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New DEC initiative aims to reduce need for search and rescues

New DEC initiative aims to reduce need for search and rescues

The National Park Service's successful Preventative Search and Rescue Program was used as a model
New DEC initiative aims to reduce need for search and rescues
New York state Department of Environmental Conservation Commissioner Basil Seggos is shown in this file photo from May 22, 2017.
Photographer: Marc Schultz/Gazette Photographer

The New York state Department of Environmental Conservation is launching a preventative initiative to reduce the number of search and rescue (SAR) incidents in the Adirondacks.

Announced through a press release issued Saturday, DEC Commissioner Basil Seggos outlined the effort that the state organization and its partners, stewards and educators from the Adirondack Mountain Club (ADK) and members of the Adirondack 46ers’, will make to ensure the public has an enjoyable and safe outdoor experience.

The project, according to the press release, will increase engagement between hikers and experienced backcountry users and is part of DEC's multi-year, comprehensive effort to promote sustainable tourism while also addressing public safety in the Adirondack region.

"New Yorkers are discovering the incredible treasure that is the Adirondacks, and outreach and education are the most effective means to protect the natural resources of the area and ensure the safety of backcountry users,” said Seggos in a prepared statement. “Hikers who properly prepare and plan before going out on the trails are less likely to get lost or injured. Hikers who are knowledgeable about proper backcountry practices have significantly less impact on the natural resources, infrastructure, and other users. This effort will increase face-to-face interactions with hikers—the most effective means of educating visitors to the backcountry.”

DEC Forest Rangers and volunteer trailhead stewards will promote proper planning and preparation through direct conversations with hikers at trailheads and on the trails.

The initiative, which builds on DEC’s efforts to work with the communities and recreating public to address issues associated with the popularity of the Adirondack region, will start in the High Peaks Wilderness on Saturday, Feb.16. 

DEC Forest Rangers, ADK Summit Stewards, and volunteers from Keene and the Keene Backcountry Rescue organization will interact with hikers to ensure they are properly dressed, equipped, and prepared for the conditions they are likely to face on their hikes.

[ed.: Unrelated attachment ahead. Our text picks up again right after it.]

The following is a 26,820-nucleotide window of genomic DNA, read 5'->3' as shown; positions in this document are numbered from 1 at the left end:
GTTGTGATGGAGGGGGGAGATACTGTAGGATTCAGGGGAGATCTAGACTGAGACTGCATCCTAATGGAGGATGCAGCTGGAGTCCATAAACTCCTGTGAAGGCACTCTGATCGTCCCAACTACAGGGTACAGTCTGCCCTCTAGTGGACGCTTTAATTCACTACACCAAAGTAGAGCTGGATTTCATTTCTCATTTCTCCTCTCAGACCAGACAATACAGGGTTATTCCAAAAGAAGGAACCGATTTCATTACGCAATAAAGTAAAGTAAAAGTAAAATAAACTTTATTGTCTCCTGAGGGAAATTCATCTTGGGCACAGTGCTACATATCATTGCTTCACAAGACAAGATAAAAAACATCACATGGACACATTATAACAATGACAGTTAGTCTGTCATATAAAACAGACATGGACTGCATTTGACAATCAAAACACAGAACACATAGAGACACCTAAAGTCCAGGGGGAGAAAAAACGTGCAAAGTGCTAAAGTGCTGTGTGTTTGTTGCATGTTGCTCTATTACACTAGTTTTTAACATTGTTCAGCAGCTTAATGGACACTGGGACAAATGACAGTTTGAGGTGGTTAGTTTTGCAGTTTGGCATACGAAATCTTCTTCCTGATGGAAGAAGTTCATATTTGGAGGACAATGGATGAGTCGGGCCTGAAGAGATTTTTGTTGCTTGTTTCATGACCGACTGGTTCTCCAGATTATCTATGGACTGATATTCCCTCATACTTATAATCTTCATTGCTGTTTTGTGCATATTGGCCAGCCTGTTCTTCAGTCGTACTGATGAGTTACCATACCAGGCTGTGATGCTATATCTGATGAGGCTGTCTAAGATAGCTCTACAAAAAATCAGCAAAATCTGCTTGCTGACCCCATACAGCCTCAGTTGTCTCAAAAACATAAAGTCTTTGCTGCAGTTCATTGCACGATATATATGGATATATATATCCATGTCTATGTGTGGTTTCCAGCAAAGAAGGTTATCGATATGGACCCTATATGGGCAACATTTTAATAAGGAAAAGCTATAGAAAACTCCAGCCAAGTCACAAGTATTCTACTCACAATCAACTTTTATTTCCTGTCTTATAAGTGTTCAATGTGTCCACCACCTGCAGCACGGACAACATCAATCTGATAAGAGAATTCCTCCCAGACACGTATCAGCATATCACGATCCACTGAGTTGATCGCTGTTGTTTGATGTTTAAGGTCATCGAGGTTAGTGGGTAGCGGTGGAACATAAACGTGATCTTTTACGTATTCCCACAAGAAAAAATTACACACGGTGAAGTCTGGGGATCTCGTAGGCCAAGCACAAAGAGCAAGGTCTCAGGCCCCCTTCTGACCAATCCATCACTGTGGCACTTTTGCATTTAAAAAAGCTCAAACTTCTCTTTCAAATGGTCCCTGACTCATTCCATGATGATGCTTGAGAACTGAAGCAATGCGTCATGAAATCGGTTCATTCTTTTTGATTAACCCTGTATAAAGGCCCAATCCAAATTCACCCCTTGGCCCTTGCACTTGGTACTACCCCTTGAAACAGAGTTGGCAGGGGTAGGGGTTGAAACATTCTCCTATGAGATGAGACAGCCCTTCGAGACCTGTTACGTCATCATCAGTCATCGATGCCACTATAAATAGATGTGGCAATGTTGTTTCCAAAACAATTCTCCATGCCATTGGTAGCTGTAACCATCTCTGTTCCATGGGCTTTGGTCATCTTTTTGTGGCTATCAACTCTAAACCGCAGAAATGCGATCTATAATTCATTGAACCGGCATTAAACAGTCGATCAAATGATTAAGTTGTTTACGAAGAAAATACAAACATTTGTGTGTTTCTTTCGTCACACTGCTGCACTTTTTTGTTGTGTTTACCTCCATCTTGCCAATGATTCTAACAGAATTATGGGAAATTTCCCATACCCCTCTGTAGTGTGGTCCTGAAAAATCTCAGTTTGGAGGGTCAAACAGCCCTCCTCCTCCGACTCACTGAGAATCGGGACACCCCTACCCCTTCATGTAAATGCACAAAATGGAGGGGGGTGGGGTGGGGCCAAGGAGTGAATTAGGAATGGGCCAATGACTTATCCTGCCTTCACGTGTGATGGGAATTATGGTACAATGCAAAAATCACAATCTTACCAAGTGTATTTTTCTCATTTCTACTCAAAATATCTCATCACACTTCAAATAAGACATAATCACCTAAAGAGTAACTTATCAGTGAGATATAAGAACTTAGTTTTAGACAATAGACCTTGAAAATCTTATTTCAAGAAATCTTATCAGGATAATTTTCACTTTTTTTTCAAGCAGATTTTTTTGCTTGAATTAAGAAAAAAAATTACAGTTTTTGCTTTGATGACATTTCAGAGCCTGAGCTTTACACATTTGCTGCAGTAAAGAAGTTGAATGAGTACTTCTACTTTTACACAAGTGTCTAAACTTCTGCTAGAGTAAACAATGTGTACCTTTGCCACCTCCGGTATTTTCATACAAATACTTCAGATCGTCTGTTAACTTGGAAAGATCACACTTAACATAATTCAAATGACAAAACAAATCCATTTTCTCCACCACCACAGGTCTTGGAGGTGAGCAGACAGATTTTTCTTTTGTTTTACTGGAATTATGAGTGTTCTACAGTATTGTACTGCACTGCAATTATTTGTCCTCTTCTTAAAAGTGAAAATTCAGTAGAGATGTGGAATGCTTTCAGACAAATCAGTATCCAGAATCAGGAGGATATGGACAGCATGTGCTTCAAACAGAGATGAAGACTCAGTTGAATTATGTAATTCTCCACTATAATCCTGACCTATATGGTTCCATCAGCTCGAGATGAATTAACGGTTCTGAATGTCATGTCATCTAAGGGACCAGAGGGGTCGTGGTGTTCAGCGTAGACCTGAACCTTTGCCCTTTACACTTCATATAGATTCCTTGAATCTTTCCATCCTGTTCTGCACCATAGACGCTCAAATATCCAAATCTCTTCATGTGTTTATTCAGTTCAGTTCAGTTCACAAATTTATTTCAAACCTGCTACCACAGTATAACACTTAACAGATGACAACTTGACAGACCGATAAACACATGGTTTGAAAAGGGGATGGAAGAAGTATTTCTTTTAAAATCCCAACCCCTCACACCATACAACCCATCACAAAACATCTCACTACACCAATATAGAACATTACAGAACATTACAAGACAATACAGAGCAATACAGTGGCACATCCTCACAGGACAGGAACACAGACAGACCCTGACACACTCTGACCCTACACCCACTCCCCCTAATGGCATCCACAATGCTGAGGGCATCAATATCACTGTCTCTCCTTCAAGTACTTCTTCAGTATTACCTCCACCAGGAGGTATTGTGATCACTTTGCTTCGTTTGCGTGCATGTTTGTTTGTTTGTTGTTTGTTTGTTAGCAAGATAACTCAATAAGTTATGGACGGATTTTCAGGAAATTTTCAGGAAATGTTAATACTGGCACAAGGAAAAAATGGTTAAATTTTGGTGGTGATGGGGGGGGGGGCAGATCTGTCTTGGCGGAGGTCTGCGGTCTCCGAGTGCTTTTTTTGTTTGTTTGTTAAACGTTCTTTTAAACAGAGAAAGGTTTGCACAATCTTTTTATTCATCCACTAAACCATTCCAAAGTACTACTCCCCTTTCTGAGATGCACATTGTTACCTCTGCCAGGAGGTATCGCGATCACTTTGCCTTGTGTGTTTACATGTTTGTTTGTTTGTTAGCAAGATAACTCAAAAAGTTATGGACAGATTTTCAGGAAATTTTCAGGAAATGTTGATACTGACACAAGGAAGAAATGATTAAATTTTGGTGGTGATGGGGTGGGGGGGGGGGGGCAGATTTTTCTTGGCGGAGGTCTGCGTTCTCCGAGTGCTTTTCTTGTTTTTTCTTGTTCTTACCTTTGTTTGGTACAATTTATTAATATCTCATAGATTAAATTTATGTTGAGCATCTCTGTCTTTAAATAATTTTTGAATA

“We are excited to continue our partnership with DEC and the 46ers to promote responsible recreation,” said ADK Executive Director Neil Woodworth in a prepared statement. “Planning ahead and preparing for your adventure is the most important principle of 'Leave No Trace.' These outdoor skills and ethics protect recreationists and our valuable natural resources. Our cumulative voice in sharing this message is a powerful way to protect our public lands.”

Hikers can expect to see forest rangers, stewards, and volunteers at the ADK’s High Peaks Information Center, at trailheads, and on the trails of popular hiking routes in the High Peaks. The DEC encourages hikers to stop and speak with the staff they encounter, ask questions, and listen to what these backwoods experts have to say so that everyone’s experience is safer and more enjoyable.

Due to the rising popularity of the Adirondacks, DEC Forest Rangers have seen an increase in backcountry search and rescue incidents requiring response. This is especially true in the High Peaks Wilderness, where the most recent four-year average rose to 97 search and rescue incidents per year.

During the previous four years, forest rangers responded to an average of 65 incidents per year. Many of these incidents are the result of hikers being improperly prepared.

DEC representatives could not be reached for comment on Sunday.

DEC's initiative is based on the successful Preventative Search and Rescue program developed by the National Park Service.

That program has decreased the number of search and rescue incidents on popular backcountry routes in Grand Canyon, Yellowstone, and Yosemite National Parks. Face-to-face education is a vital component of the program.

DEC reminds hikers recreating this winter to not only plan ahead and be prepared for the elements, but also know their skill level and physical capabilities and to choose trails within their own or their group's ability. 

The DEC also recommends that hikers inform someone of their travel plans, including their planned route. It is also recommended that hikers wear base layers of moisture-wicking fabric to keep skin dry and insulating layers such as wool or fleece, waterproof or water-resistant outer layers, thick socks, a winter hat, gloves or mittens, gaiters, and waterproof, insulated boots, snowshoes and skis. 

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